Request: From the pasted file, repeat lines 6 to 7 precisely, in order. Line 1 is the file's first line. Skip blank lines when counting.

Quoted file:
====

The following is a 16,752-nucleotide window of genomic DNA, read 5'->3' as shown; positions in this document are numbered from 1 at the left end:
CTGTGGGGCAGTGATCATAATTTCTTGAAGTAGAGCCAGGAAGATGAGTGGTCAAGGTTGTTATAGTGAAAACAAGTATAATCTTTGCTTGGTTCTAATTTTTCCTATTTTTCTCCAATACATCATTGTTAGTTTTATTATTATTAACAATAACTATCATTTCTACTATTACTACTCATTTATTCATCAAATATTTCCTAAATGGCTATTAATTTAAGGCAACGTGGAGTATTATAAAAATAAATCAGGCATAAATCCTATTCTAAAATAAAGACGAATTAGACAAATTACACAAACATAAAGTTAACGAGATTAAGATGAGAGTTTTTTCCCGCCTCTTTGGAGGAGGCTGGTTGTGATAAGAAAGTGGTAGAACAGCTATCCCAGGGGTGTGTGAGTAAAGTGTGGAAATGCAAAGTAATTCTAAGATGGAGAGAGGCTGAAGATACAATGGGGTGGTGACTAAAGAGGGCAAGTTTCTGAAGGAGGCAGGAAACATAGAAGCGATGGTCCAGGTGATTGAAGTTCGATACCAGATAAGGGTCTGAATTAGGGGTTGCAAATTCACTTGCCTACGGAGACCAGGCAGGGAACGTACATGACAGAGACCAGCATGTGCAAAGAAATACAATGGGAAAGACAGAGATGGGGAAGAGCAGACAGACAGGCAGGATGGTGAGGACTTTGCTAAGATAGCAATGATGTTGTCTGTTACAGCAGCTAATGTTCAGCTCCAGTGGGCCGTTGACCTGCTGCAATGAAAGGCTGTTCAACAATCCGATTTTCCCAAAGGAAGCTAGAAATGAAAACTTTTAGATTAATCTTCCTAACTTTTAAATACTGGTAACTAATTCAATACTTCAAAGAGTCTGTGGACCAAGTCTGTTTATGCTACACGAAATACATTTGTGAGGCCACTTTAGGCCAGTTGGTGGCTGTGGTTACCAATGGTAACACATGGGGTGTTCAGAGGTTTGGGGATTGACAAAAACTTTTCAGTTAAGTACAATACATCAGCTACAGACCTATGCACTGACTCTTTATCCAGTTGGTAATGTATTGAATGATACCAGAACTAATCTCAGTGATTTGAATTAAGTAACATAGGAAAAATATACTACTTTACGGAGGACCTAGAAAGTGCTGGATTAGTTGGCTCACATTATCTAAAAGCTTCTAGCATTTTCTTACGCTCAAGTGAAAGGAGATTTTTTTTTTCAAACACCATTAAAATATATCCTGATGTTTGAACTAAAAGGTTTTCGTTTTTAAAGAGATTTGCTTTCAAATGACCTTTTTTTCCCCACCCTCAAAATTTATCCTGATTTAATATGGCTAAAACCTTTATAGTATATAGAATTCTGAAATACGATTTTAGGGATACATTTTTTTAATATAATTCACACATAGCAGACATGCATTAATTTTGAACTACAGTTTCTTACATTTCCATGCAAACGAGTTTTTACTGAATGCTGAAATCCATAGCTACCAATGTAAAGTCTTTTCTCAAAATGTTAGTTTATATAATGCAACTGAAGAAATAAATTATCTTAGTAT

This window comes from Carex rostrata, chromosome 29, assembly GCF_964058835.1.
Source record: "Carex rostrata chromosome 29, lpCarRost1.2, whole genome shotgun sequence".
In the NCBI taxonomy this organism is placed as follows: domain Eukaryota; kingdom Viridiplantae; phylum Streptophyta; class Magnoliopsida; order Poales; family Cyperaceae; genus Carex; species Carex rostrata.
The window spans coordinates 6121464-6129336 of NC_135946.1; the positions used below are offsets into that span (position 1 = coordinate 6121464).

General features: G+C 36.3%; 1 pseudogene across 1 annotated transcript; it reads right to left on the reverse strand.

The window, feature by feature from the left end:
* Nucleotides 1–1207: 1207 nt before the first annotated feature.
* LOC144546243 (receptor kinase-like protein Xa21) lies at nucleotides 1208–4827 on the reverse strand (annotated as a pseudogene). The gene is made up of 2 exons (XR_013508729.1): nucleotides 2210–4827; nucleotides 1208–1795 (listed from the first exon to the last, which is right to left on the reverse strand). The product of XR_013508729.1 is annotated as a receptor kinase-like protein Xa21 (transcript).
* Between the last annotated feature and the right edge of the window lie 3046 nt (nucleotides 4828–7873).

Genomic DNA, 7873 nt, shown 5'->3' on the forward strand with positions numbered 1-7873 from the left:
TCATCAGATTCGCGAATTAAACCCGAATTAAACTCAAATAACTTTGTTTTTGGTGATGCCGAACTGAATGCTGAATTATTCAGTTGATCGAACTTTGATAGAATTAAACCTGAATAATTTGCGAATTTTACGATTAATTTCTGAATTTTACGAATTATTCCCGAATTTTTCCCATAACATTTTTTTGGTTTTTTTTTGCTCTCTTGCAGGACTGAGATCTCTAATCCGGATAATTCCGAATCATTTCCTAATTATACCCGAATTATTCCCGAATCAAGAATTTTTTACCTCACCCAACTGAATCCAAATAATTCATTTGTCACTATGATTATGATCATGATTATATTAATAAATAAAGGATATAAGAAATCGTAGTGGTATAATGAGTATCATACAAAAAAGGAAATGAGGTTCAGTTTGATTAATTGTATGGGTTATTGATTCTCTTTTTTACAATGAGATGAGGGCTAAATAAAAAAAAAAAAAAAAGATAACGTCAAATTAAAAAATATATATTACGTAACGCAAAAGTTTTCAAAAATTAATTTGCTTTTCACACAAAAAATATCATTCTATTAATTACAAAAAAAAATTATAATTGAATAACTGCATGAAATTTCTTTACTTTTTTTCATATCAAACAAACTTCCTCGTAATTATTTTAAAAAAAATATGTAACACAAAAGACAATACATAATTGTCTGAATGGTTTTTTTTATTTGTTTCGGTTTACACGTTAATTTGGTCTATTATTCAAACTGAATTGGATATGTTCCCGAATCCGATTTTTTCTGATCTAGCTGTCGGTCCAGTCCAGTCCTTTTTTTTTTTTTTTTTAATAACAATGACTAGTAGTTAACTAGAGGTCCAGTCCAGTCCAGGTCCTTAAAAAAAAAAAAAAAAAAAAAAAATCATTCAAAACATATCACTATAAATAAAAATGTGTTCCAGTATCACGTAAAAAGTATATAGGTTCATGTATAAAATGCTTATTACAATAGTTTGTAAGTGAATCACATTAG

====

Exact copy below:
The window spans coordinates 6121464-6129336 of NC_135946.1; the positions used below are offsets into that span (position 1 = coordinate 6121464).

General features: G+C 36.3%; 1 pseudogene across 1 annotated transcript; it reads right to left on the reverse strand.